Quotation by Friedrich Nietzsche

What then is truth? A movable host of metaphors, metonymies, and anthropomorphisms: in short, a sum of human relations which have been poetically and rhetorically intensified, transferred, and embellished, and which, after long usage, seem to a people to be fixed, canonical, and binding. Truths are illusions which we have forgotten are illusions; they are metaphors that have become worn out and have been drained of sensuous force, coins which have lost their embossing and are now considered as metal and no longer as coins.
Friedrich Nietzsche (1844–1900), German philosopher, classical scholar, critic of culture. Friedrich Nietzsche, Sämtliche Werke: Kritische Studienausgabe, vol. 1, pp. 880-881, eds. Giorgio Colli and Mazzino Montinari, Berlin, de Gruyter (1980); Philosophy and Truth: Selections from Nietzsche's Notebooks of the Early 1870's, p. 84, trans. and ed. by Daniel Breazeale, Atlantic Highlands, New Jersey, Humanities Press (1979). "On Truth and Falsehood in an Extramoral Sense," section 1 (1873).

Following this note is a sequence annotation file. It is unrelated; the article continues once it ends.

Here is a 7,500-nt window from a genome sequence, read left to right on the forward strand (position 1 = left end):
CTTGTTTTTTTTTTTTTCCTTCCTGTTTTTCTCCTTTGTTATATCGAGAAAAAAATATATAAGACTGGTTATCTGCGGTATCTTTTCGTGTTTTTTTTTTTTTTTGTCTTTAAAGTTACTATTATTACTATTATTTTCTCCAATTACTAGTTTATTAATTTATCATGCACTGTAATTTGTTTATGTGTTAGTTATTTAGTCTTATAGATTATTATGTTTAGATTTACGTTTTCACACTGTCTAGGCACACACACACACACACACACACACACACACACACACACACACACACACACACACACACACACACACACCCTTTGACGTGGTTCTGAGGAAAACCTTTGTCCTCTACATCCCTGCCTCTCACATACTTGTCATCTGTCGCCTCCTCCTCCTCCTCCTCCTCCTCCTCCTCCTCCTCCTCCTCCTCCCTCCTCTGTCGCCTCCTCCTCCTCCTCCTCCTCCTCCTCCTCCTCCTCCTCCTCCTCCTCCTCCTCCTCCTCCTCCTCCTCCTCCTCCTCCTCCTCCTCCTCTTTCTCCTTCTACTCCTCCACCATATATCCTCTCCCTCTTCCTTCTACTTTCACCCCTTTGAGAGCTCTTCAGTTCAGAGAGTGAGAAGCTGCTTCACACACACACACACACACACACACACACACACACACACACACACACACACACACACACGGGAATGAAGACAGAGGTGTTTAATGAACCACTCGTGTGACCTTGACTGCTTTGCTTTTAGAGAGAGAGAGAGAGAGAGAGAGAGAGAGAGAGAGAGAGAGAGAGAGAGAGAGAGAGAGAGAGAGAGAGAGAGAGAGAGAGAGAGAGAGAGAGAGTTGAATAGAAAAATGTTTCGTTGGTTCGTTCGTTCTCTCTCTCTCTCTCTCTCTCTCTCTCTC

An unpublished and unfinished essay that Nietzsche intended to incorporate into his Philosophers' Book project.
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